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Why do we like to program?

by artist (Parson)
on Nov 09, 2008 at 13:14 UTC ( #722475=perlmeditation: print w/ replies, xml ) Need Help??

I like to program, even more so, when I am bored. Why do we like to program? There is one thing for sure, that it earns money for us in the IT era, but there should be some inner desires, so that we keep coming back to programming. It could be fulfilling the creativity within us, like a child placing the blocks around to create something beautiful that it can see and enjoy. I have been programming so long that I love it, and if I have to replace programming with something else, I always worry about the loss of joy. Do you feel the same way? How I can get the same joy, that is equivalent to programming joy, without doing computer programming?

--Artist

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Re: Why do we like to program?
by Xenofur (Monk) on Nov 09, 2008 at 13:37 UTC
    "that it earns money for us in the IT era" This, for me, not really.

    However i know why i like it. It gives me the same feeling as fixing my bike does, it gives me the same feeling as taking a saw, a hammer, some nails and a bunch of wood and building something in my garden does.

    It is an act of creation, no matter how grand or miniscule and as such it satisfies me.
Re: Why do we like to program?
by Annoymous Monk (Sexton) on Nov 09, 2008 at 14:16 UTC
    Good programming is like a good sex. I feel the most pleasure when programming with Perl.

      I enjoy programming. A lot. But if sex doesn't provide you with something an order of magnitude more intense, then I think you're not doing it right :-)

      OTOH, maybe I don't program well enough :-O


      sas
        There is this incredible, cool, liberating feeling after hours of debugging complicated code when it finally works. A professor of mine called this an

        algorasm: n. (Origin: blend of algorithm + orgasm) A sudden, short-lived moment of pleasure enjoyed by the programmer when the final kludge rings the bell.

      Heh... cute name. Took me a bit to figure out why you had a rank.

      sas
Re: Why do we like to program?
by Anonymous Monk on Nov 09, 2008 at 14:28 UTC
    do some fishing, or hunt with a stick, then have lunch, then make yourself a hat :D
Re: Why do we like to program?
by zentara (Archbishop) on Nov 09, 2008 at 15:27 UTC
    How I can get the same joy, ...... without doing computer programming?

    Music of course. I was musing the other day, that programming is like creating a "symphony of bytes", where you are the composer and conductor.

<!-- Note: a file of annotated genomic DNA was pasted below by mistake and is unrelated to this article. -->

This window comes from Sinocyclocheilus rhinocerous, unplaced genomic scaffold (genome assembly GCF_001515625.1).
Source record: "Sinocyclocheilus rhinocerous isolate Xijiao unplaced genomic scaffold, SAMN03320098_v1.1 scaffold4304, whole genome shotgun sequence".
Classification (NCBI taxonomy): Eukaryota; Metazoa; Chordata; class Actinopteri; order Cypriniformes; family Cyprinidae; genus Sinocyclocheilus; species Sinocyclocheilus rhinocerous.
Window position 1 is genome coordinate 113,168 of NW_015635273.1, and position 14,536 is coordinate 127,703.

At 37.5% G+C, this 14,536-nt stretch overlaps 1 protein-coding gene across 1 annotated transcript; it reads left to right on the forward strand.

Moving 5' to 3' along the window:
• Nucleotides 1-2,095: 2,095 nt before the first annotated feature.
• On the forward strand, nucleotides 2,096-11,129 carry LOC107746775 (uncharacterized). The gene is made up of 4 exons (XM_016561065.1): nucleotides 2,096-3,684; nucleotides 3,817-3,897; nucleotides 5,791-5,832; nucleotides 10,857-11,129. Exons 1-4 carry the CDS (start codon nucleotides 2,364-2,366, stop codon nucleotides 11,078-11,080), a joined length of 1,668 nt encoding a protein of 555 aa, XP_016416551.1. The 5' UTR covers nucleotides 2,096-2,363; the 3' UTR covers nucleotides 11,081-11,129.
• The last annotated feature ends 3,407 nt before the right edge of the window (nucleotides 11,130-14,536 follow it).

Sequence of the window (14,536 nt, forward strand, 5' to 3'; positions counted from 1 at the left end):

I'm not really a human, but I play one on earth Remember How Lucky You Are

      "programming is like creating a "symphony of bytes", where you are the composer and conductor.

      Mine's quite the opposite more like a bad Karaoke!

        bad Karaoke...... well then, your programs should be popular in Japan. :-)

        I'm not really a human, but I play one on earth Remember How Lucky You Are
Re: Why do we like to program?
by Lawliet (Curate) on Nov 09, 2008 at 16:50 UTC

    Because the computer understands me. Also, I have no friends :'(

    That was a joke~


    I'm so adjective, I verb nouns!

    chomp; # nom nom nom

Re: Why do we like to program?
by zli034 (Monk) on Nov 09, 2008 at 17:58 UTC
    I don't like to program. And it's way of making a living, and potentially to create an invention to have extra cash. And it's a skill needs to be exercised regularly. I prefer to have others code for me when I have ideas.

      We should become partners. I like to code and am horrible at coming up with ideas!

      I'm so adjective, I verb nouns!

      chomp; # nom nom nom

Re: Why do we like to program?
by almut (Canon) on Nov 09, 2008 at 18:39 UTC

    The renowned psychologist Csíkszentmihályi coined the term Flow for that special joyful state of mind that is experienced with certain activities, characterized (in a nutshell) by a dynamic balance of alternating successions between challenge and mastery. (In particular, it's the transitions to mastery that provide for the rewarding component, yet those could not occur without ever new challenges.)

    His theory has been applied to all kinds of activities (e.g. playing video games), to explain their fun (or even addictive) potential. For me, it also applies rather well to programming activities — at least to the intrinsically motivated, geeky ones. Ever new micro challenges provide for sufficient opportunities of personal mastery: just when you thought you got it working, the next problem pops up...

    As the manifestation of flow depends on the challenges matching the individual's ability level, Perl seems particularly well suited. Its "easy things easy, difficult things possible" is catering for a wide audience to find their personal succession of challenges. The beginner isn't overwhelmed, and the guru can still find subtleties to tackle.